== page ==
December 18, 2010: Washington (18-11-4) at Boston (16-10-4)
Result: Bruins 3 – Capitals 2
The Background: Things were looking bleak for the Capitals by mid-December. They had not won a game since the first day of the month, compiling a losing streak that reached seven games. They experienced the high and the low of such streaks in their previous two games, first getting pasted by the New York Rangers, 7-0, then losing late in overtime to the Anaheim Ducks, 2-1. Now, the Caps found themselves mired in fifth place in the East, only four points ahead of eighth-place Boston, a team that itself was trying to get out of a three-game losing streak. With the cameras of HBO hovering for the 24/7 series leading up to the Winter Classic and the losses piling up, one might be inclined to think the Caps bore the heavier burden coming into this game.
Why It Mattered: The Caps came out flat, and the Bruins applied the rolling pin to flatten them out a little more in the first period. Patrice Bergeron got the home team off and running at 3:27 when John Erskine and Mike Green both converged on Blake Wheeler, who found Bergeron coming late for a snap shot that beat Michal Neuvirth. The Bruins got their second goal of the period when Andrew Ference got two whacks at a slap shot. The first was blocked by Andrew Gordon, but as it happens to teams going poorly, the puck bounced right back to Ference, who took another whack and got it all the way through the screens and past Neuvirth. Matt Bradley tried to inject some life into the Caps by taking on Adam McQuaid on the ensuing faceoff, but it had no effect. When Bergeron returned the favor and fed Wheeler for an uncovered one-timer, one could see the Caps visibly shrink heading into the first intermission.
And then came, “The Speech.” Losing streaks seem to have a progression on a team’s psyche…
Confusion…”This shouldn’t be happening?”
Frustration…”Why is this happening?”
Acceptance…”It’s happening again”
Anger…”This isn’t happening anymore.”
In the first intermission, the Caps finally got to “anger.” Mike Knuble stood up, paced the locker room with barely restrained fury, and gave, if not quite a “Knute Rockne” version of romantic inspiration, a salty call to to his teammates to grow a pair…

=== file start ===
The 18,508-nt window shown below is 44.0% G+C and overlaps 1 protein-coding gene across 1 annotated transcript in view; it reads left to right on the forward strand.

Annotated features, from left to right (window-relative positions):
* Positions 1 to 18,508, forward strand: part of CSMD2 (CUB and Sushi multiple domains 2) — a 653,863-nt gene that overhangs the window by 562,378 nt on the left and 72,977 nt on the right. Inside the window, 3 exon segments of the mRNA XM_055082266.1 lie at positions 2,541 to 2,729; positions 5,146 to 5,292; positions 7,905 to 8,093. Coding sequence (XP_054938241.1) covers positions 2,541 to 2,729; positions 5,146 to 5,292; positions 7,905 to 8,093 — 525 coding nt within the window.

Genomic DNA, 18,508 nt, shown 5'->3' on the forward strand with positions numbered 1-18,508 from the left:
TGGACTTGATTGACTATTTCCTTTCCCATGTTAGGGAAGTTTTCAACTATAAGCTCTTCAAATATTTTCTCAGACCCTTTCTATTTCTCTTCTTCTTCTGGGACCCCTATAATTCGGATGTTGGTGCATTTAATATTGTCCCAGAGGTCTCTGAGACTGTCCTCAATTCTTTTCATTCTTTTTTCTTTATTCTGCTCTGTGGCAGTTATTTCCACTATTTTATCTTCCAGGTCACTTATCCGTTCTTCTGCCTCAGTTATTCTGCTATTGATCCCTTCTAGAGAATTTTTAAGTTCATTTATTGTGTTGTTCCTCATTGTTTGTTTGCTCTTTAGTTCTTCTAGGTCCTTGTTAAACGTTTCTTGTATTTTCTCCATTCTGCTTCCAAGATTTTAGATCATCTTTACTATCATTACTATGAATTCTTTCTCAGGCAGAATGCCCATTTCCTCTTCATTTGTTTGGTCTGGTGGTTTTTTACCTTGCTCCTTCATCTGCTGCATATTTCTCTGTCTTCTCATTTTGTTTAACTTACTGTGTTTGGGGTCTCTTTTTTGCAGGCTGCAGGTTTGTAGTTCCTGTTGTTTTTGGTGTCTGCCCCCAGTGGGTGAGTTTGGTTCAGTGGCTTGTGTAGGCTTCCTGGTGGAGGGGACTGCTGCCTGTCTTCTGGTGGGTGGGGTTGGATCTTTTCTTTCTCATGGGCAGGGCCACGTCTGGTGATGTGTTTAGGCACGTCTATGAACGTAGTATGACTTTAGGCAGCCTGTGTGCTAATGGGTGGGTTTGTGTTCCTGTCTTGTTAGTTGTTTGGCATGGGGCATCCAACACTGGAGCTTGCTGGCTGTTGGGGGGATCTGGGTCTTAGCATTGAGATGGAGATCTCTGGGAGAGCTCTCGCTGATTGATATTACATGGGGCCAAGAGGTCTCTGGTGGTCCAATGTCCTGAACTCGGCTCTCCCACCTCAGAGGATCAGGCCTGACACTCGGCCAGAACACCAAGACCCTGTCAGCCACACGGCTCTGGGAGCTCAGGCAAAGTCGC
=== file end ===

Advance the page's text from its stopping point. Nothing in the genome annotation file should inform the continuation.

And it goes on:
"Today, it's 3-0 and it will not [censored] be one of these laughers again. It will not [censored] turn into a 5-0, 7-0 [censored] laugher. Where they're [censored] giggling getting out of their [censored] mess here. We are [censored] down 3-0 and we are going to come back and we're gonna [censored] win this thing. We're not [censored] going in the tank. That is enough right there. That's [censored] more than a year's worth. It's not going to happen again."
If the Caps didn’t explode out of the locker room to start the second period, at least they stopped the bleeding. And it started with the Caps beleaguered goaltender, Michal Neuvrith. Tyler Seguin skated between two Caps at the Washington blue line and sped in on Neuvirth on a clean break. Seguin tried to deke Neuvirth to the ice to get the puck on his forehad, but even though Seguin got Neuvirth to bite, Neuvirth flashed the left pad to foil Seguin. The Caps recovered the puck, took off in the other direction, and when the puck found its way to Bradley’s stick, he cut between two Bruins and fired a wrist shot past goalie Tim Thomas’ blocker on the long side to give the Caps some life.
Karl Alzner would get the Caps within a goal with 5:28 remaining, putting the Bruins on their heels. But Tim Thomas, despite facing 26 shots in the third period (Boston would have 21 for the game), foiled the Caps efforts, not the least of which was a backhand attempt by Alex Ovechkin with ten seconds left from just outside the crease.
Although in the end it was not quite enough, the Caps finally got angry. They “won” the second and third periods, 2-0, outshooting the Bruins, 36-10. It might have been the best sustained (as in “more than a couple of shifts”) effort during the eight game losing streak. But there was going to be more work to be done – the Caps, with this loss, found themselves looking up at both Atlanta and Tampa Bay in the Southeast Division, and found themselves in seventh place in the East, just two points ahead of the eighth-place Bruins.
The Takeaway: Losing streaks are often characterized by a certain asymmetry between effort and results, and it was true here. The Caps “played” very well for the last 40 minutes of this game, but the result did not reward that effort. Just the same, one could now see the end of the losing streak ahead. The Caps had had enough and more important, were playing as if they had enough. This would be the last loss in their December swoon, and from here the Caps would go 6-0-2 in their next eight games, providing an appropriate symmetry for their 0-6-2 losing streak.
It might not have happened, though, without a veteran taking it upon himself and venting his anger – at the losing streak, at the effort, at the other guys in the room, with himself. And without the cameras of HBO recording the moment, it might never have come to light. Fans would not get a glimpse of this until the next airing of HBO’s 24/7 series, and by that time the Caps would go on to break their losing streak with wins over Ottawa and New Jersey. But when they did, they got a glimpse of how, perhaps, one speech does make a difference in a long season. And that is why this game – and Mike Knuble’s moment – mattered in the 2010-2011 season.
(Photo: Elsa/Getty Images North America)